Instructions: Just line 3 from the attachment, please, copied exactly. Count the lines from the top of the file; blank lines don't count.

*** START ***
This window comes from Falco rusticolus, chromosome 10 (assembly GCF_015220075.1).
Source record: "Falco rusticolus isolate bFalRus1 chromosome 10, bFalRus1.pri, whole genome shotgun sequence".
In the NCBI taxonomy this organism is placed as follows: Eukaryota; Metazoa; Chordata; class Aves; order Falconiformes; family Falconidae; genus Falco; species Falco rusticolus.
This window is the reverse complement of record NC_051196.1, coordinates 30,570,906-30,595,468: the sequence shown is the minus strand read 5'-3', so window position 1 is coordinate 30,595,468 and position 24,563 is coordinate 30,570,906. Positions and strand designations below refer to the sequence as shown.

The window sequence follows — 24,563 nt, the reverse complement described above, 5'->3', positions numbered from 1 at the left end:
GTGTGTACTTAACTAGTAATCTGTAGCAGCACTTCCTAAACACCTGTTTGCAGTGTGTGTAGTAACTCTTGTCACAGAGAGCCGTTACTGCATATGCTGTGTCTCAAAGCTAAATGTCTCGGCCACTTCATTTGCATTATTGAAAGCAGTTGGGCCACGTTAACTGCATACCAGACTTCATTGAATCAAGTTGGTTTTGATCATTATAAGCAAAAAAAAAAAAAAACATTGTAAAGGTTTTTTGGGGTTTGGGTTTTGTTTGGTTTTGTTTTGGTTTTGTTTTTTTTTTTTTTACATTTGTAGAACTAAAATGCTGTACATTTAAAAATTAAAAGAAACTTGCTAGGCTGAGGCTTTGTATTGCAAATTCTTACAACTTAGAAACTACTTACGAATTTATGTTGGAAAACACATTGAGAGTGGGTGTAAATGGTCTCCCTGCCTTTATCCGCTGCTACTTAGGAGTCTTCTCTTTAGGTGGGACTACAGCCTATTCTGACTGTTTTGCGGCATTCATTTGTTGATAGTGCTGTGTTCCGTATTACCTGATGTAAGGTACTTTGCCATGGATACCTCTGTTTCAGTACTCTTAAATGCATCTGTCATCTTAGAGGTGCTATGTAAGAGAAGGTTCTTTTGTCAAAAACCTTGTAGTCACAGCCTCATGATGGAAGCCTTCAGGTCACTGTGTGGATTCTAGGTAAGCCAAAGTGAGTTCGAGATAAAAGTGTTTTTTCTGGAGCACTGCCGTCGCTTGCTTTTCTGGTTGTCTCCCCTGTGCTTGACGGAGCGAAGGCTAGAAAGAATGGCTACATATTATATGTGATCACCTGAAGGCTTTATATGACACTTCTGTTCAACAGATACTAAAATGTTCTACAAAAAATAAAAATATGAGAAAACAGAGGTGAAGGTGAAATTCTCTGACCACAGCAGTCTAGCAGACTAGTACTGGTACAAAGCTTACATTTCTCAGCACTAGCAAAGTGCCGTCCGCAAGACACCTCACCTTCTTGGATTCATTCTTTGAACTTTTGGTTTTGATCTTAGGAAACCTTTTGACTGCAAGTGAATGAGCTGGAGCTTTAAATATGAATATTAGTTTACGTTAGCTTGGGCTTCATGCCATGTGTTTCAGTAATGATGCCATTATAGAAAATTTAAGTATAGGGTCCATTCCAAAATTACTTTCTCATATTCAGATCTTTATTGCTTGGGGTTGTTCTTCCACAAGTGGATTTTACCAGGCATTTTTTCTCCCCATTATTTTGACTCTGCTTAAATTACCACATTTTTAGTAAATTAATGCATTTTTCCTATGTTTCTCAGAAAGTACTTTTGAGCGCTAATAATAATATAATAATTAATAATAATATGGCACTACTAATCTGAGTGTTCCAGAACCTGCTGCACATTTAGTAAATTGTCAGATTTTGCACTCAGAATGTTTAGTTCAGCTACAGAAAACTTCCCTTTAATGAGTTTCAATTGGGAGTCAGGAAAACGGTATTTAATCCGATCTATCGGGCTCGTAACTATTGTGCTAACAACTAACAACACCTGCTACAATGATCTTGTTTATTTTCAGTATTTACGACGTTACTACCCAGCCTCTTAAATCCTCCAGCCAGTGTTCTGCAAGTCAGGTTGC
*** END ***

In the NCBI taxonomy this organism is placed as follows: Eukaryota; Metazoa; Chordata; class Aves; order Falconiformes; family Falconidae; genus Falco; species Falco rusticolus.